Just a few months into 2019, there are a handful of spending bills and proposed budget items that may affect the tire industry. ZAFCO International President and COO Carl Casalbore, an industry veteran, says business leaders are watching global politics closer than ever before.
“This is a major change in our industry,” Casalbore said. “We still see a mature, stable industry year-over-year … but what appears to be concerning are the major swings that we all see from supply to pricing.”
Casalbore believes that no matter where you work in the industry — whether it’s design, logistics, manufacturing or retail — your area is changing and it will continue to transform. The key is to be flexible and willing to accept change.
“As intelligent business individuals, we need to adjust and realize that change is here to stay,” he said. “Change needs to be viewed as an opportunity, not as an obstacle.”
From infrastructure to safety regulations, here’s how the industry might shift in the near future.
The issue that has all tire industry leaders on their feet is tariffs on Chinese goods and materials. Leaders throughout many industries are anxiously awaiting to hear the results of trade talks with China.
How does this affect the tire industry? It seriously jacks up the price of materials. Since July 2018, America has imposed $250 billion worth of duties on Chinese imports, which includes rubber and other automotive goods. The tariffs have increased costs for the tire industry and consumers who need tire replacements and repairs.
While tire industry leaders have spoken out against the tariffs, some believe it could come with a silver lining. The high price of tires could result in more competition among manufacturers in China higher quality products throughout the industry.
U.S.-China trade talks are worth keeping an eye on. America’s tariffs and China’s counter-tariffs plays a big role in the state of the entire global economy.
Infrastructure and the Gas Tax
Representatives on both sides of the aisle are optimistic about the future of infrastructure. Lawmakers are looking to set up over $1 trillion in projects that would improve roads across the country. Road conditions impact the tire industry, so leaders are paying close attention to proposed infrastructure budgets.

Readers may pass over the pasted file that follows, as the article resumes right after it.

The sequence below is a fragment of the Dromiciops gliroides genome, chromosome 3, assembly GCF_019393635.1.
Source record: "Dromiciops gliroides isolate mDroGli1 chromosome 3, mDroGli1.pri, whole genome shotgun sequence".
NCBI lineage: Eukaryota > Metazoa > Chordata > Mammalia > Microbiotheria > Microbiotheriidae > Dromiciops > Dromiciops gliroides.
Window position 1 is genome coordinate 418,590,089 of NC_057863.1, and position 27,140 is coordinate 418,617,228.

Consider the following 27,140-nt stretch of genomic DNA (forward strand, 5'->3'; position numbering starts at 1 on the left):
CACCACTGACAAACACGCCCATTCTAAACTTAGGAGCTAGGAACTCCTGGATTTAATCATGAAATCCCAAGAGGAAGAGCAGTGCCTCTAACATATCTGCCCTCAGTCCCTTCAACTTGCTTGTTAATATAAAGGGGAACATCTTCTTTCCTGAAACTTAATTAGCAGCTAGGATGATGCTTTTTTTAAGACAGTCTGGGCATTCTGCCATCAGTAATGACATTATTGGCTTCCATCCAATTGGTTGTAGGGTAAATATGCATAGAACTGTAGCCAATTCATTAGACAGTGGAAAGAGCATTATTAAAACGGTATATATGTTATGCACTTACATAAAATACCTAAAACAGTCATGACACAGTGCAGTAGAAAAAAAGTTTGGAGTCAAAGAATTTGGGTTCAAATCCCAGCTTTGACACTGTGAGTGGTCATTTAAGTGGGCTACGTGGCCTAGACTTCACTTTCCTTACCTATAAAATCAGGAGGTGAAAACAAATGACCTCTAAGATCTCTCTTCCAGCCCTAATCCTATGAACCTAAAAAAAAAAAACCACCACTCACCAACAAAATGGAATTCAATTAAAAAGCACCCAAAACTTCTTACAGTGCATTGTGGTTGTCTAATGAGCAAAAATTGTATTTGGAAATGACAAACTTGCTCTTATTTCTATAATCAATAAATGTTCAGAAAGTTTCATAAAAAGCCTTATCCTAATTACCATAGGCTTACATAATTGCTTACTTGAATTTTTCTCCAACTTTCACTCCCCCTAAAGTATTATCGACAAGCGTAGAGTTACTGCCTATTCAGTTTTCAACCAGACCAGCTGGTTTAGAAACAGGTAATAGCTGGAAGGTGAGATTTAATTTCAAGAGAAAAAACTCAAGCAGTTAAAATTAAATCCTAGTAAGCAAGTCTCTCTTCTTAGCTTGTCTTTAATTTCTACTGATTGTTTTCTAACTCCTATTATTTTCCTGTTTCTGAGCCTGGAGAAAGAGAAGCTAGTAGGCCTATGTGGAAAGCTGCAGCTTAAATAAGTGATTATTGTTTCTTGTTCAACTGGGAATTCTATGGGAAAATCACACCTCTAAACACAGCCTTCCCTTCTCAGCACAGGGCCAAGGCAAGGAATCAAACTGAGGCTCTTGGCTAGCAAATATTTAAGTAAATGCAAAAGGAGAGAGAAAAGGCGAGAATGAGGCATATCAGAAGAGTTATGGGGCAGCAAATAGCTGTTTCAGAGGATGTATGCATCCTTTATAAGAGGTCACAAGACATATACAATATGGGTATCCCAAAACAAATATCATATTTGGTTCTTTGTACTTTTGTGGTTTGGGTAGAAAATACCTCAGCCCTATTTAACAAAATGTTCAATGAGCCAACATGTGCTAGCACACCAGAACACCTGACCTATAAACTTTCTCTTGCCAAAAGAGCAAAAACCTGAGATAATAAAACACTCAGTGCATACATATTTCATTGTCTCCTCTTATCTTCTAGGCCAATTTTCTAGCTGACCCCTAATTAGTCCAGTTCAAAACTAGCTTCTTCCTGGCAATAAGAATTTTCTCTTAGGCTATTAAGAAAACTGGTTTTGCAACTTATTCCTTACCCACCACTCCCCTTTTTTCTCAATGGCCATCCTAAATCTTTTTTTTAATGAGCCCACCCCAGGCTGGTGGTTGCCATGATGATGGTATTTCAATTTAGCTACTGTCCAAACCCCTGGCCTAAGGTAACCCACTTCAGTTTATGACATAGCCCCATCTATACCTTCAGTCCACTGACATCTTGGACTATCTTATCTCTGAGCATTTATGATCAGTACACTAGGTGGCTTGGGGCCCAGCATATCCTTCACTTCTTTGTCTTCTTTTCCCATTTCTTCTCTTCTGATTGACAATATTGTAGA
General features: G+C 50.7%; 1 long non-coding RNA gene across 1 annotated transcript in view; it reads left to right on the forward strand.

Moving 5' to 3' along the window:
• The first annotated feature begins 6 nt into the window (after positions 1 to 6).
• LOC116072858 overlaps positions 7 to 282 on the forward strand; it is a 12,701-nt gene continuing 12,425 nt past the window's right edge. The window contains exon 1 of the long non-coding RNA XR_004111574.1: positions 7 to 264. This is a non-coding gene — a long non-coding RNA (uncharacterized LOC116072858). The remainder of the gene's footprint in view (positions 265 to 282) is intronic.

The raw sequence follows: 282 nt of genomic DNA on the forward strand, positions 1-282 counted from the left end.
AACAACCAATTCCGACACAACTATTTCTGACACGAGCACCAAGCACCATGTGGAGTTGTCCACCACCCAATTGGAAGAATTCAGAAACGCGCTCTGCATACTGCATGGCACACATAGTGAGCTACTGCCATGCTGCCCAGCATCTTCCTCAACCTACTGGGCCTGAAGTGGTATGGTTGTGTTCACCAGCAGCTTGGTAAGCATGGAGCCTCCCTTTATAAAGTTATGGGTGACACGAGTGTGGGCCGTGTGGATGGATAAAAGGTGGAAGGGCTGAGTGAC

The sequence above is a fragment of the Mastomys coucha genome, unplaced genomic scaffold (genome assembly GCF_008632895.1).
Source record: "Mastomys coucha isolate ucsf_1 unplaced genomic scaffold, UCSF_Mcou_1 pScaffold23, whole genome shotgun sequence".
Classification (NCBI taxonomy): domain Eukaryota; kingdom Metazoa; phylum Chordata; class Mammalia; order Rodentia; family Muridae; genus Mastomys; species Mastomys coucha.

One hurdle does exist: whether a gas tax will be passed to fund the projects. A gas tax hike has the potential to bring in the funds for the infrastructure budget. If Congress wants to keep spending at current levels, they will need to set aside $107 billion through 2026, according to Reuters.
Mandatory Tire Registration
Talks about mandatory tire registration haven’t been moving fast, but industry leaders believe that a solution on the issue is coming soon.
Mandatory tire registration would keep everyone safe on the road. In recent years, concerns over low return rates for recalled tires have ignited talks about reinstating mandatory registration. But tire dealers are concerned that having such a comprehensive database of tire owners would disrupt how tires are sold to customers.
With an electronic database, it would be easier for manufacturers to ignore tire distributors and sell directly to customers. But electronic registration might be inevitable to keep information collection up-to-date and efficient.
Again, lawmakers don’t have a set solution that will satisfy leaders throughout the tire industry. But negotiations are happening, and all sides are hopeful about current progress on the issue.
Mandatory tire registration is one of two big issues that the National Highway Traffic Safety Administration has promised to address in 2019. Lawmakers will also address performance standards on rolling resistance, wet traction and fuel efficiency this year.
There have been talks of addressing issues related to scrap tires, including possible dangers of crumb rubber, too.
Not all of these issues make headlines, so keep an eye out for legislative changes and how the tire industry may be impacted.
Carl Casalbore is the President & Chief Operations Officer of ZAFCO International North America.